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The B-List: 8/1
The B-List: 8/1
In todays B-List, Buff waxes poetic about last nights 6-3 win over the BoSox, and the teriffic performance from C.C. Sabathia. Buff also hits on Joe Inglett slugging .544 on the year, Grady Sizemore's huge season, Casey Blake's triumphant return from the DL, and the enigma that is Fernando Cabrera.
Funny, I didn't see as many highlights of
1) It may not be a recipe, but it appears to be an ingredient
Remember last time I lamented the fact that C.C. Sabathia didn't seem to throw a "missable" ball? The Tigers seemed to foul off every strike they couldn't hit into fair territory. It was maddening, extended at-bats, and suggested a certain degree of ineffectiveness, even for a guy chucking 95 mph.
Through the first 2 innings, Sabathia had 3 foul balls and NINE swinging strikes.
Through 7 innings, the total was 7 fouls and 16 swinging strikes. In the 8th (Sabathia's last), the BoSox caught up with him or he started running out of gas, and there were 8 fouls to 3 swinging strikes.
Now, let's be serious: I'm not going to do a big sabermetric study about the correlation between miss-to-foul ratios and effectiveness or anything like that. Pitchers are different, and foul balls aren't in and of themselves bad things. And although Sabathia struck out 8, walked only 1 (Ortiz, not a terrible move) and gave up 1 run (on a solo shot to a non-power-hitter, Mark Loretta) in 8 full innings, he did give up 10 hits, including 2 doubles to the Big Guns (Ortiz and Manny Ramirez) and needed a double play and a runner gunned out at home (allegedly) to maintain the 1-run outing. He was not Super Nifty.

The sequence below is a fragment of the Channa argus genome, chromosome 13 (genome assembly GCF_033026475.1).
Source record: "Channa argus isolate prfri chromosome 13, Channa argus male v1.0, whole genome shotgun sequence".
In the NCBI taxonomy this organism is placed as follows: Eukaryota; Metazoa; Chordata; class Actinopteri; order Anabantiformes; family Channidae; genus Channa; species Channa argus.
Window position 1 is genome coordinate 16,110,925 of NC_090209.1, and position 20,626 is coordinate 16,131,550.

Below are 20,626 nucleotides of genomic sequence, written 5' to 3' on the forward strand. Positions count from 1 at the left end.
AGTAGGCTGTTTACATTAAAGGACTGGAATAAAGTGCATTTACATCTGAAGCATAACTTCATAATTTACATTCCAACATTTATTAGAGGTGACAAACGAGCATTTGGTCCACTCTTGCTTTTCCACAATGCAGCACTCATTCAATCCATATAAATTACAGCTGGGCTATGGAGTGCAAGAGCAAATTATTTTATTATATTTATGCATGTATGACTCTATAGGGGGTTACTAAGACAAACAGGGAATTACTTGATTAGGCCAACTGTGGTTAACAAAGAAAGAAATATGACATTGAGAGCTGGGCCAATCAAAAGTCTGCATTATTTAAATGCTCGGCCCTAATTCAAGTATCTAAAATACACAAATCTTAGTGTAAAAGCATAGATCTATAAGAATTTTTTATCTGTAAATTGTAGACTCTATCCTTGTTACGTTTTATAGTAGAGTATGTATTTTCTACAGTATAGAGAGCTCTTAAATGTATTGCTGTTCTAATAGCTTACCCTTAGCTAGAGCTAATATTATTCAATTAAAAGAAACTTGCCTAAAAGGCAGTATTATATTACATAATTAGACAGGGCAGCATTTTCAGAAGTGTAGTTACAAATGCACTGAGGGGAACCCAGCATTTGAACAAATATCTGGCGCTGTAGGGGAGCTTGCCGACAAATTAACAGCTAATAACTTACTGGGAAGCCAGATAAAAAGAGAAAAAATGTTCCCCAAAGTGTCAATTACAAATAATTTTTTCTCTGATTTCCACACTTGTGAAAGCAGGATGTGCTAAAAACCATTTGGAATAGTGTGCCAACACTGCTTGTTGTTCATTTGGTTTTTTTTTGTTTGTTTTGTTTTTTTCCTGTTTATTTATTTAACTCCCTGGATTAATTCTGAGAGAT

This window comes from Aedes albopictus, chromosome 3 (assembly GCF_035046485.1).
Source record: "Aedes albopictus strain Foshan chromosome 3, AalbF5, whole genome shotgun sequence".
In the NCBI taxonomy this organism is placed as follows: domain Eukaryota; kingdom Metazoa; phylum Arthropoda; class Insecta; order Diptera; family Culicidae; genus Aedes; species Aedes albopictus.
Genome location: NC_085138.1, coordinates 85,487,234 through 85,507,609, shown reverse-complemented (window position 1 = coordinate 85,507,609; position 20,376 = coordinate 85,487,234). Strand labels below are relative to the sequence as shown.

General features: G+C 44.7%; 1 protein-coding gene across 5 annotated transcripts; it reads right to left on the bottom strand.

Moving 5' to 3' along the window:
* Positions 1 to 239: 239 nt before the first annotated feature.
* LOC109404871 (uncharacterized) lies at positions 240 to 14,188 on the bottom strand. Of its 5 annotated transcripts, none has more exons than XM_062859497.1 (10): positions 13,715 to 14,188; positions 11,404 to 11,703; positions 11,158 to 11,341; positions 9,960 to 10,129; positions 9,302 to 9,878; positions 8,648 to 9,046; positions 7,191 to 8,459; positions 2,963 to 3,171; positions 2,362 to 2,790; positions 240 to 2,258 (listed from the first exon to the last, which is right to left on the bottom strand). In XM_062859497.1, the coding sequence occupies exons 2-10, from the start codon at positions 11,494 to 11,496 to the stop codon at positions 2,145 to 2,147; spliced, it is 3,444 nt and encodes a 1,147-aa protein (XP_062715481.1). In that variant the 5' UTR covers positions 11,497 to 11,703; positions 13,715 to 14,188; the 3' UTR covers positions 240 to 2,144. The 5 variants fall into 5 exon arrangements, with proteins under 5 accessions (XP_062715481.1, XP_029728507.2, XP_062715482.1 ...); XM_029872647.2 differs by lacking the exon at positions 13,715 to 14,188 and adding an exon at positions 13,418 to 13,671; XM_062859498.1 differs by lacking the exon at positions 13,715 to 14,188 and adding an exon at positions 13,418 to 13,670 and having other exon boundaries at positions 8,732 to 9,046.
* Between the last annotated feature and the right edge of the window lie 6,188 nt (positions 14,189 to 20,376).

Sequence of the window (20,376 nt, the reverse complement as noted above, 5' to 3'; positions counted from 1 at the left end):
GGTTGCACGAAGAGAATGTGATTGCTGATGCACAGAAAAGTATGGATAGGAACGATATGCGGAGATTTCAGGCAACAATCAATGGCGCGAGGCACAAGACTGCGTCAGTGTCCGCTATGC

He was, however, Quite Good.
Look, it's a casual observation of something noticed more in frustration (at the Detroit outing) than any New Paradigm, but it would seem relatively intuitive that Sabathia is more effective when strikes are missed rather than fouled off. Although I kind of assume this applies to a lot of pitchers, I wouldn't be surprised if it were especially indicative in Sabathia's case, especially given the data point of the 8th inning signalling the End of the Line.
By the way, 81 of Sabathia's 111 pitches were for strikes. That's nice.
2) Hey, we had one of those!
And one of those, and one of those, and ... heck, Boston is LOADED with ex-Indians. Even Rudy Seanez might ring a bell if you're old and obsessive enough: Rudy managed the impressive feat of averaging roughly one strikeout per inning in his Cleveland stint ('89-'91) ... and roughly one walk for every strikeout ... and roughly one run for every walk. Hard to believe we let him go.
Anyway, the top of the first inning was interesting to watch. Here are the first pitches to each batter:
Sizemore: Strike (looking)
Michaels: Strike (looking)
Martinez: Strike (looking)
Blake: Strike (looking)
Choo: Strike (looking)
In fact, only TWO of the EIGHT hitters swung at the SECOND pitch (Martinez singled, Hafner fouled one off). Now, it's possible that Jason Johnson was throwing the ball with exceptional movement and location, nipping the corners with ...
Wait, no it's not. It's JASON JOHNSON. I've seen this act before. It's more likely the hitters were distracted by the gravy dripping off the ball.
When I was in Little League, one coach had a philosophy: take strike one. Didn't matter if it was the first pitch or the fourth, take a strike. See what he's got. Since the pitchers in our league tended to have "accuracy problems," this was more to keep us from swinging at bad pitches and try to relax at the plate. Here, I imagine a conversation like this: